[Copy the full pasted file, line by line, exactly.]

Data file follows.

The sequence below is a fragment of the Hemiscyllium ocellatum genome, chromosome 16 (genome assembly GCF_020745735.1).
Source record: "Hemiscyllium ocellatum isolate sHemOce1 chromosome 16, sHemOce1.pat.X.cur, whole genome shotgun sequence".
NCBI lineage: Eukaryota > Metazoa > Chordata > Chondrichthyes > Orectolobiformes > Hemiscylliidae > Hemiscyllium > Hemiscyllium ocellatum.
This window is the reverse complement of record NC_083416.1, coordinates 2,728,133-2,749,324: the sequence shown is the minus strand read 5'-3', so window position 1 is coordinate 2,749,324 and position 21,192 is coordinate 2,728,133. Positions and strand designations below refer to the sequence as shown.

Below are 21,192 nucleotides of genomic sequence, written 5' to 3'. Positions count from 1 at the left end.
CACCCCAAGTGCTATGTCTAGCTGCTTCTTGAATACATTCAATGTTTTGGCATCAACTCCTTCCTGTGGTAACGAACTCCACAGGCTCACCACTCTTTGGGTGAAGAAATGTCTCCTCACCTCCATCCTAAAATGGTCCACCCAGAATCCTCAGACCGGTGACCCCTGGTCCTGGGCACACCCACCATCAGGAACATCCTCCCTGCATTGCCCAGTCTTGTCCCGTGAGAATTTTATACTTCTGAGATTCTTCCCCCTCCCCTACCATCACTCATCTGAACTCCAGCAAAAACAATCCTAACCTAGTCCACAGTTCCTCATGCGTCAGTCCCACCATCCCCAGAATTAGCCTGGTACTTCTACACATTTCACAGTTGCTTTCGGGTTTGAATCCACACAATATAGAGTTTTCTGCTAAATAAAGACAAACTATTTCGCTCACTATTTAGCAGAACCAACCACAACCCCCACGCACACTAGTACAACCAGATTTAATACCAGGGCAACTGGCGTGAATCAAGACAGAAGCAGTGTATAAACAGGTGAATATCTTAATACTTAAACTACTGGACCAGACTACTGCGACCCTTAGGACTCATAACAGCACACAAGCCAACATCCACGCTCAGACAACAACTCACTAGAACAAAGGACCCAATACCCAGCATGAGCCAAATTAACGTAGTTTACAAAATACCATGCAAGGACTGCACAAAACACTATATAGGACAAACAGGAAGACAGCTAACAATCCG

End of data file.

The sequence below is a fragment of the Hemiscyllium ocellatum genome, chromosome 16 (genome assembly GCF_020745735.1).
Source record: "Hemiscyllium ocellatum isolate sHemOce1 chromosome 16, sHemOce1.pat.X.cur, whole genome shotgun sequence".
NCBI lineage: Eukaryota > Metazoa > Chordata > Chondrichthyes > Orectolobiformes > Hemiscylliidae > Hemiscyllium > Hemiscyllium ocellatum.
This window is the reverse complement of record NC_083416.1, coordinates 2,728,133-2,749,324: the sequence shown is the minus strand read 5'-3', so window position 1 is coordinate 2,749,324 and position 21,192 is coordinate 2,728,133. Positions and strand designations below refer to the sequence as shown.

Below are 21,192 nucleotides of genomic sequence, written 5' to 3'. Positions count from 1 at the left end.
CACCCCAAGTGCTATGTCTAGCTGCTTCTTGAATACATTCAATGTTTTGGCATCAACTCCTTCCTGTGGTAACGAACTCCACAGGCTCACCACTCTTTGGGTGAAGAAATGTCTCCTCACCTCCATCCTAAAATGGTCCACCCAGAATCCTCAGACCGGTGACCCCTGGTCCTGGGCACACCCACCATCAGGAACATCCTCCCTGCATTGCCCAGTCTTGTCCCGTGAGAATTTTATACTTCTGAGATTCTTCCCCCTCCCCTACCATCACTCATCTGAACTCCAGCAAAAACAATCCTAACCTAGTCCACAGTTCCTCATGCGTCAGTCCCACCATCCCCAGAATTAGCCTGGTACTTCTACACATTTCACAGTTGCTTTCGGGTTTGAATCCACACAATATAGAGTTTTCTGCTAAATAAAGACAAACTATTTCGCTCACTATTTAGCAGAACCAACCACAACCCCCACGCACACTAGTACAACCAGATTTAATACCAGGGCAACTGGCGTGAATCAAGACAGAAGCAGTGTATAAACAGGTGAATATCTTAATACTTAAACTACTGGACCAGACTACTGCGACCCTTAGGACTCATAACAGCACACAAGCCAACATCCACGCTCAGACAACAACTCACTAGAACAAAGGACCCAATACCCAGCATGAGCCAAATTAACGTAGTTTACAAAATACCATGCAAGGACTGCACAAAACACTATATAGGACAAACAGGAAGACAGCTAACAATCCG